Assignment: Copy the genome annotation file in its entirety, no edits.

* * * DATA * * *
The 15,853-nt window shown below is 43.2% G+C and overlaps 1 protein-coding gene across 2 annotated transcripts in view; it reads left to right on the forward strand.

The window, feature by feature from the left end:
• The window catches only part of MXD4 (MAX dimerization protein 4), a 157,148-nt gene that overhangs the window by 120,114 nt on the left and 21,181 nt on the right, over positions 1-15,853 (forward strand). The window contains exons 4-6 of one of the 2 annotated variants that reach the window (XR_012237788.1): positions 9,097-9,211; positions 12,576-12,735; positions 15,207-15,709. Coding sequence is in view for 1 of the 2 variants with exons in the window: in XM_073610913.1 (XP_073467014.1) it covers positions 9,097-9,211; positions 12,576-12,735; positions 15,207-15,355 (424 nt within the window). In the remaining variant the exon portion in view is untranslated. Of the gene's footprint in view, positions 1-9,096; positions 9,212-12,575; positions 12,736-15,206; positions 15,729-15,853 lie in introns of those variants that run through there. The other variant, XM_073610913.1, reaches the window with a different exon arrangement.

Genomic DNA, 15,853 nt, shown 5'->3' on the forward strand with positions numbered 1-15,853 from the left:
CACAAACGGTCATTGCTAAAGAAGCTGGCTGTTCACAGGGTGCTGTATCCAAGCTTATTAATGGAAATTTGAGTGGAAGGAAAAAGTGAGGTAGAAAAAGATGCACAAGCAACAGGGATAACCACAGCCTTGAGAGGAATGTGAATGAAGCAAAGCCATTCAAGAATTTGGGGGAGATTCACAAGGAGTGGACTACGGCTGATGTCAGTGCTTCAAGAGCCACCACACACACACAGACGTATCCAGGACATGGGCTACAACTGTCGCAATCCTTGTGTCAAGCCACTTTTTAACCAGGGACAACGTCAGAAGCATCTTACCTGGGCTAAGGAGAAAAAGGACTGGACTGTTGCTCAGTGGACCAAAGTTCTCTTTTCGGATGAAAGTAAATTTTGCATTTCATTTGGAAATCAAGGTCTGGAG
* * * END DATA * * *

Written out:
The 15,853-nt window shown below is 43.2% G+C and overlaps 1 protein-coding gene across 2 annotated transcripts in view; it reads left to right on the forward strand.

The window, feature by feature from the left end:
• The window catches only part of MXD4 (MAX dimerization protein 4), a 157,148-nt gene that overhangs the window by 120,114 nt on the left and 21,181 nt on the right, over positions 1-15,853 (forward strand). The window contains exons 4-6 of one of the 2 annotated variants that reach the window (XR_012237788.1): positions 9,097-9,211; positions 12,576-12,735; positions 15,207-15,709. Coding sequence is in view for 1 of the 2 variants with exons in the window: in XM_073610913.1 (XP_073467014.1) it covers positions 9,097-9,211; positions 12,576-12,735; positions 15,207-15,355 (424 nt within the window). In the remaining variant the exon portion in view is untranslated. Of the gene's footprint in view, positions 1-9,096; positions 9,212-12,575; positions 12,736-15,206; positions 15,729-15,853 lie in introns of those variants that run through there. The other variant, XM_073610913.1, reaches the window with a different exon arrangement.

Genomic DNA, 15,853 nt, shown 5'->3' on the forward strand with positions numbered 1-15,853 from the left:
CACAAACGGTCATTGCTAAAGAAGCTGGCTGTTCACAGGGTGCTGTATCCAAGCTTATTAATGGAAATTTGAGTGGAAGGAAAAAGTGAGGTAGAAAAAGATGCACAAGCAACAGGGATAACCACAGCCTTGAGAGGAATGTGAATGAAGCAAAGCCATTCAAGAATTTGGGGGAGATTCACAAGGAGTGGACTACGGCTGATGTCAGTGCTTCAAGAGCCACCACACACACACAGACGTATCCAGGACATGGGCTACAACTGTCGCAATCCTTGTGTCAAGCCACTTTTTAACCAGGGACAACGTCAGAAGCATCTTACCTGGGCTAAGGAGAAAAAGGACTGGACTGTTGCTCAGTGGACCAAAGTTCTCTTTTCGGATGAAAGTAAATTTTGCATTTCATTTGGAAATCAAGGTCTGGAG